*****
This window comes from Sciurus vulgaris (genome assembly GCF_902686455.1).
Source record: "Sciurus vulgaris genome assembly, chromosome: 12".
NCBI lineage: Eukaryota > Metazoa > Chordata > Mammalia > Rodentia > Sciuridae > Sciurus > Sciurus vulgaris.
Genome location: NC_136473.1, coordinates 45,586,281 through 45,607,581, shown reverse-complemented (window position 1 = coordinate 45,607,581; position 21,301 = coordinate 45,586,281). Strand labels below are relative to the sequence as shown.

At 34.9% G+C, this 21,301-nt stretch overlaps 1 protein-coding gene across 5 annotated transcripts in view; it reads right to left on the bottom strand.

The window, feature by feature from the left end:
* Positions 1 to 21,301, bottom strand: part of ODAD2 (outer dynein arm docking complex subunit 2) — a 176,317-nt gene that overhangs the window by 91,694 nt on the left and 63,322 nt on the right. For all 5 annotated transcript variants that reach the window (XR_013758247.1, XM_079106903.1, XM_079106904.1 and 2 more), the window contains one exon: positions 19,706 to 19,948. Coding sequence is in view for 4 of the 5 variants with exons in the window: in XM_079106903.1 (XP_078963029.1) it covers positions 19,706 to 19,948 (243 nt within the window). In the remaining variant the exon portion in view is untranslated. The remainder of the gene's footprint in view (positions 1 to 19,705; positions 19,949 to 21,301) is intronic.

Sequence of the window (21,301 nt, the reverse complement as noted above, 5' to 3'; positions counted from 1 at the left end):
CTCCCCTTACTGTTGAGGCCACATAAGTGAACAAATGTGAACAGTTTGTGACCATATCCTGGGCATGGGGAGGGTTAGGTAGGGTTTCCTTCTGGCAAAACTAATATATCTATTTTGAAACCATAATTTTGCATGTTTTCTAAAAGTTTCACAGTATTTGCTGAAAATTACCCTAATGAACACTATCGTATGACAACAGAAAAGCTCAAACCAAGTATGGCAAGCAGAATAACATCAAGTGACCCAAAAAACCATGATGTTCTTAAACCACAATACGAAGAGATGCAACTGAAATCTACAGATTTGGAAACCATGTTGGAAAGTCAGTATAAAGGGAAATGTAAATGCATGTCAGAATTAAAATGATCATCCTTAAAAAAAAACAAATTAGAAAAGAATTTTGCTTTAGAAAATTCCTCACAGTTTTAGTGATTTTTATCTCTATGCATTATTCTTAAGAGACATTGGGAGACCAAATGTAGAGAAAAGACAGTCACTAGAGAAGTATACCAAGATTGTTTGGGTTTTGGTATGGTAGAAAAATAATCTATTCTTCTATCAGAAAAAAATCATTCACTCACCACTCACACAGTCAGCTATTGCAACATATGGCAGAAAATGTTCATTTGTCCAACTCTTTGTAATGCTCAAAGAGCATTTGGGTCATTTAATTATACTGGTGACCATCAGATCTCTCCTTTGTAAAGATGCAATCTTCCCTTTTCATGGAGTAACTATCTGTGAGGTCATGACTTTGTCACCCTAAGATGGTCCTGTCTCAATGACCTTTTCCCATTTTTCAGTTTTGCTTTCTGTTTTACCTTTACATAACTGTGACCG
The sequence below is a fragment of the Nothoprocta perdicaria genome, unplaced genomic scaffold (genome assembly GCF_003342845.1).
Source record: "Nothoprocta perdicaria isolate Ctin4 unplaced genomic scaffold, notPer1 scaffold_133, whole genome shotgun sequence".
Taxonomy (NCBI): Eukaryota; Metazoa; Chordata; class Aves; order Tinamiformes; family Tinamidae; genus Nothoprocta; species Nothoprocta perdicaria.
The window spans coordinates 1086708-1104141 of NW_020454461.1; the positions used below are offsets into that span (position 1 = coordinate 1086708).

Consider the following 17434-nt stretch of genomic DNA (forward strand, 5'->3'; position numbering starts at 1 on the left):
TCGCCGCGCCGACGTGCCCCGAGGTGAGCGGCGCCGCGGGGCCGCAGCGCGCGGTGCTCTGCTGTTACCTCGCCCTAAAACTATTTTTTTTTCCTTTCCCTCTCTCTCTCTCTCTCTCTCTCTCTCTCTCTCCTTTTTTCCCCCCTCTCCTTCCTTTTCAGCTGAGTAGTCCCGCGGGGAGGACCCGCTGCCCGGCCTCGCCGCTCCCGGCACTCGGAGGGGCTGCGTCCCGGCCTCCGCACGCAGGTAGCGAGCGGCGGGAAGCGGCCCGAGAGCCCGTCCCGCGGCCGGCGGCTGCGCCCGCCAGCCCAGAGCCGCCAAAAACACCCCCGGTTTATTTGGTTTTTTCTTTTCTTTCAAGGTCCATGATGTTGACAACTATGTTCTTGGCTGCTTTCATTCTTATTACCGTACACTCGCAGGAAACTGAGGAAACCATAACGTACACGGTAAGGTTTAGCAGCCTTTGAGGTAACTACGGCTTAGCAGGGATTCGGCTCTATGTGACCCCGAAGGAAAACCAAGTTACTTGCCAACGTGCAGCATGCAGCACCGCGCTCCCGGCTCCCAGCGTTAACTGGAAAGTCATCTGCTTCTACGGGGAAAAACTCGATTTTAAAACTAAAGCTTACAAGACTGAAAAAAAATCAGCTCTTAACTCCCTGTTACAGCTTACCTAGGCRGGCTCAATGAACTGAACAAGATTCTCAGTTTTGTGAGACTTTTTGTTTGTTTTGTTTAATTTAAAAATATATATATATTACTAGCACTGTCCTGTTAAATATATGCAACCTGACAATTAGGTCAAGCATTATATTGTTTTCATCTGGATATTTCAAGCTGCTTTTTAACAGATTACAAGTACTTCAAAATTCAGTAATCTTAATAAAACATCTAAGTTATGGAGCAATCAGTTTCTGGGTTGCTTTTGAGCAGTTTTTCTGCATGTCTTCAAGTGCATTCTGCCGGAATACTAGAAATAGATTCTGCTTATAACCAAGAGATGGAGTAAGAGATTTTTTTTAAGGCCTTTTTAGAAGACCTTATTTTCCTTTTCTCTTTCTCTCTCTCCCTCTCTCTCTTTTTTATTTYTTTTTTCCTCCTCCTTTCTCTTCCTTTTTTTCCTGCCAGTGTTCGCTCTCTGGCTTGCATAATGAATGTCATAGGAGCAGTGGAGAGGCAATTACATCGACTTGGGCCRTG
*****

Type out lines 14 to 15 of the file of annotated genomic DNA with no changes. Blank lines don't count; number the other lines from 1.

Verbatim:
Consider the following 17434-nt stretch of genomic DNA (forward strand, 5'->3'; position numbering starts at 1 on the left):
TCGCCGCGCCGACGTGCCCCGAGGTGAGCGGCGCCGCGGGGCCGCAGCGCGCGGTGCTCTGCTGTTACCTCGCCCTAAAACTATTTTTTTTTCCTTTCCCTCTCTCTCTCTCTCTCTCTCTCTCTCTCTCTCCTTTTTTCCCCCCTCTCCTTCCTTTTCAGCTGAGTAGTCCCGCGGGGAGGACCCGCTGCCCGGCCTCGCCGCTCCCGGCACTCGGAGGGGCTGCGTCCCGGCCTCCGCACGCAGGTAGCGAGCGGCGGGAAGCGGCCCGAGAGCCCGTCCCGCGGCCGGCGGCTGCGCCCGCCAGCCCAGAGCCGCCAAAAACACCCCCGGTTTATTTGGTTTTTTCTTTTCTTTCAAGGTCCATGATGTTGACAACTATGTTCTTGGCTGCTTTCATTCTTATTACCGTACACTCGCAGGAAACTGAGGAAACCATAACGTACACGGTAAGGTTTAGCAGCCTTTGAGGTAACTACGGCTTAGCAGGGATTCGGCTCTATGTGACCCCGAAGGAAAACCAAGTTACTTGCCAACGTGCAGCATGCAGCACCGCGCTCCCGGCTCCCAGCGTTAACTGGAAAGTCATCTGCTTCTACGGGGAAAAACTCGATTTTAAAACTAAAGCTTACAAGACTGAAAAAAAATCAGCTCTTAACTCCCTGTTACAGCTTACCTAGGCRGGCTCAATGAACTGAACAAGATTCTCAGTTTTGTGAGACTTTTTGTTTGTTTTGTTTAATTTAAAAATATATATATATTACTAGCACTGTCCTGTTAAATATATGCAACCTGACAATTAGGTCAAGCATTATATTGTTTTCATCTGGATATTTCAAGCTGCTTTTTAACAGATTACAAGTACTTCAAAATTCAGTAATCTTAATAAAACATCTAAGTTATGGAGCAATCAGTTTCTGGGTTGCTTTTGAGCAGTTTTTCTGCATGTCTTCAAGTGCATTCTGCCGGAATACTAGAAATAGATTCTGCTTATAACCAAGAGATGGAGTAAGAGATTTTTTTTAAGGCCTTTTTAGAAGACCTTATTTTCCTTTTCTCTTTCTCTCTCTCCCTCTCTCTCTTTTTTATTTYTTTTTTCCTCCTCCTTTCTCTTCCTTTTTTTCCTGCCAGTGTTCGCTCTCTGGCTTGCATAATGAATGTCATAGGAGCAGTGGAGAGGCAATTACATCGACTTGGGCCRTG